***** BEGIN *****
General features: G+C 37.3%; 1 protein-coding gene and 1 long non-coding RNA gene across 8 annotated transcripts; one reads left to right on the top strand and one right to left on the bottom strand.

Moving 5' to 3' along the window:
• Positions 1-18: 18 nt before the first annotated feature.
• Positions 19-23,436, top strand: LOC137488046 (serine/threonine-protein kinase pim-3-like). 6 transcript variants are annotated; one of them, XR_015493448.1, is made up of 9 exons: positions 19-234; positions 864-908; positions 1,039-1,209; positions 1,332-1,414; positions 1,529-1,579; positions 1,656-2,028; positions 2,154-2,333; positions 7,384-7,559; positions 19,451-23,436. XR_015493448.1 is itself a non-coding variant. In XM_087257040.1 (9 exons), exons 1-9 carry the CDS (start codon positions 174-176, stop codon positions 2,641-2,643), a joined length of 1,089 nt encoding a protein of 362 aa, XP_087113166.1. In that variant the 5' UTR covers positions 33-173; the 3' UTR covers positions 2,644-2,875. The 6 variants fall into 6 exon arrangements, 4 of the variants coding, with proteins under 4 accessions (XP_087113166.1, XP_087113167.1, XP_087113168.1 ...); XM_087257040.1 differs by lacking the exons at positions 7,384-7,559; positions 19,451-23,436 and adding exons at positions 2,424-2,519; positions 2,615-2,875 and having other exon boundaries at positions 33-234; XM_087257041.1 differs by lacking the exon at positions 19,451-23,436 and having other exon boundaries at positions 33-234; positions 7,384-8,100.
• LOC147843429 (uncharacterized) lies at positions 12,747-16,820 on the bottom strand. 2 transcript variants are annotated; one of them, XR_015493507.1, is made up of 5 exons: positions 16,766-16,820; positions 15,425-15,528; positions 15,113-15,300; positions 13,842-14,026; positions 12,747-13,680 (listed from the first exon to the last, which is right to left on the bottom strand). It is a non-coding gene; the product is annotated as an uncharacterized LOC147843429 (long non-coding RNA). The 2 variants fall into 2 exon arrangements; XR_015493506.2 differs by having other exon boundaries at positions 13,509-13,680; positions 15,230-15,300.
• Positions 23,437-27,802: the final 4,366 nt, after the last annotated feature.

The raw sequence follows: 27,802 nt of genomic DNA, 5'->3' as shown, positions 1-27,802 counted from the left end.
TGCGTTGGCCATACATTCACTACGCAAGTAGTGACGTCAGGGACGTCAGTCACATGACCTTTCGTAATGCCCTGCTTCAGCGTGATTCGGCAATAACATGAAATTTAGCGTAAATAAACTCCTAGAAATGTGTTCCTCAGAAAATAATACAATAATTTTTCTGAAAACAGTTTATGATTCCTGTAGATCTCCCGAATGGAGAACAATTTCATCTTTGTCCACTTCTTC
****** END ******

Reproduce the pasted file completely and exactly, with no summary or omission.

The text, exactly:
General features: G+C 37.3%; 1 protein-coding gene and 1 long non-coding RNA gene across 8 annotated transcripts; one reads left to right on the top strand and one right to left on the bottom strand.

Moving 5' to 3' along the window:
• Positions 1-18: 18 nt before the first annotated feature.
• Positions 19-23,436, top strand: LOC137488046 (serine/threonine-protein kinase pim-3-like). 6 transcript variants are annotated; one of them, XR_015493448.1, is made up of 9 exons: positions 19-234; positions 864-908; positions 1,039-1,209; positions 1,332-1,414; positions 1,529-1,579; positions 1,656-2,028; positions 2,154-2,333; positions 7,384-7,559; positions 19,451-23,436. XR_015493448.1 is itself a non-coding variant. In XM_087257040.1 (9 exons), exons 1-9 carry the CDS (start codon positions 174-176, stop codon positions 2,641-2,643), a joined length of 1,089 nt encoding a protein of 362 aa, XP_087113166.1. In that variant the 5' UTR covers positions 33-173; the 3' UTR covers positions 2,644-2,875. The 6 variants fall into 6 exon arrangements, 4 of the variants coding, with proteins under 4 accessions (XP_087113166.1, XP_087113167.1, XP_087113168.1 ...); XM_087257040.1 differs by lacking the exons at positions 7,384-7,559; positions 19,451-23,436 and adding exons at positions 2,424-2,519; positions 2,615-2,875 and having other exon boundaries at positions 33-234; XM_087257041.1 differs by lacking the exon at positions 19,451-23,436 and having other exon boundaries at positions 33-234; positions 7,384-8,100.
• LOC147843429 (uncharacterized) lies at positions 12,747-16,820 on the bottom strand. 2 transcript variants are annotated; one of them, XR_015493507.1, is made up of 5 exons: positions 16,766-16,820; positions 15,425-15,528; positions 15,113-15,300; positions 13,842-14,026; positions 12,747-13,680 (listed from the first exon to the last, which is right to left on the bottom strand). It is a non-coding gene; the product is annotated as an uncharacterized LOC147843429 (long non-coding RNA). The 2 variants fall into 2 exon arrangements; XR_015493506.2 differs by having other exon boundaries at positions 13,509-13,680; positions 15,230-15,300.
• Positions 23,437-27,802: the final 4,366 nt, after the last annotated feature.

The raw sequence follows: 27,802 nt of genomic DNA, 5'->3' as shown, positions 1-27,802 counted from the left end.
TGCGTTGGCCATACATTCACTACGCAAGTAGTGACGTCAGGGACGTCAGTCACATGACCTTTCGTAATGCCCTGCTTCAGCGTGATTCGGCAATAACATGAAATTTAGCGTAAATAAACTCCTAGAAATGTGTTCCTCAGAAAATAATACAATAATTTTTCTGAAAACAGTTTATGATTCCTGTAGATCTCCCGAATGGAGAACAATTTCATCTTTGTCCACTTCTTC